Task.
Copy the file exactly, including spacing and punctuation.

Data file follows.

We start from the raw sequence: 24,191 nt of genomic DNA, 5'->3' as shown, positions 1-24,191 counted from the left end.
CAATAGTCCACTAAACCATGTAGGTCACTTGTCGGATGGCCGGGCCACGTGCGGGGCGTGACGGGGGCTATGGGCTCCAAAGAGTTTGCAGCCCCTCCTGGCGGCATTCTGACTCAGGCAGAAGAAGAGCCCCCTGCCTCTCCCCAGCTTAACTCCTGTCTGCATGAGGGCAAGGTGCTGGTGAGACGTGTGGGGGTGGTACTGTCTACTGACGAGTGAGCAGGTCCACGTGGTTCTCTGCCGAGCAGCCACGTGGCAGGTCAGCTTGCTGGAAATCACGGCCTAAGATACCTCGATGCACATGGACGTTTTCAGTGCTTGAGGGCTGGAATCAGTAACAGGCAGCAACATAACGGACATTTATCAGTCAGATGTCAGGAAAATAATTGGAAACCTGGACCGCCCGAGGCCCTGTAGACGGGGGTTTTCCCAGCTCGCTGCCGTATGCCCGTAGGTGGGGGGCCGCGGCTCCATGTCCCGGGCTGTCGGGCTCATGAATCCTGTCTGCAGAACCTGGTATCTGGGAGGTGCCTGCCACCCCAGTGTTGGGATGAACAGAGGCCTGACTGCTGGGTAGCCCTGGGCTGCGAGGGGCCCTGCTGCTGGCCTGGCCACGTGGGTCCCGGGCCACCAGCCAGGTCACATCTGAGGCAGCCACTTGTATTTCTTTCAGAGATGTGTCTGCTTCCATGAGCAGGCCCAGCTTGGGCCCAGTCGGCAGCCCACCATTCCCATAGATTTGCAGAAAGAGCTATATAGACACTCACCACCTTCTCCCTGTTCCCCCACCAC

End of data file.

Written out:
We start from the raw sequence: 24,191 nt of genomic DNA, 5'->3' as shown, positions 1-24,191 counted from the left end.
CAATAGTCCACTAAACCATGTAGGTCACTTGTCGGATGGCCGGGCCACGTGCGGGGCGTGACGGGGGCTATGGGCTCCAAAGAGTTTGCAGCCCCTCCTGGCGGCATTCTGACTCAGGCAGAAGAAGAGCCCCCTGCCTCTCCCCAGCTTAACTCCTGTCTGCATGAGGGCAAGGTGCTGGTGAGACGTGTGGGGGTGGTACTGTCTACTGACGAGTGAGCAGGTCCACGTGGTTCTCTGCCGAGCAGCCACGTGGCAGGTCAGCTTGCTGGAAATCACGGCCTAAGATACCTCGATGCACATGGACGTTTTCAGTGCTTGAGGGCTGGAATCAGTAACAGGCAGCAACATAACGGACATTTATCAGTCAGATGTCAGGAAAATAATTGGAAACCTGGACCGCCCGAGGCCCTGTAGACGGGGGTTTTCCCAGCTCGCTGCCGTATGCCCGTAGGTGGGGGGCCGCGGCTCCATGTCCCGGGCTGTCGGGCTCATGAATCCTGTCTGCAGAACCTGGTATCTGGGAGGTGCCTGCCACCCCAGTGTTGGGATGAACAGAGGCCTGACTGCTGGGTAGCCCTGGGCTGCGAGGGGCCCTGCTGCTGGCCTGGCCACGTGGGTCCCGGGCCACCAGCCAGGTCACATCTGAGGCAGCCACTTGTATTTCTTTCAGAGATGTGTCTGCTTCCATGAGCAGGCCCAGCTTGGGCCCAGTCGGCAGCCCACCATTCCCATAGATTTGCAGAAAGAGCTATATAGACACTCACCACCTTCTCCCTGTTCCCCCACCAC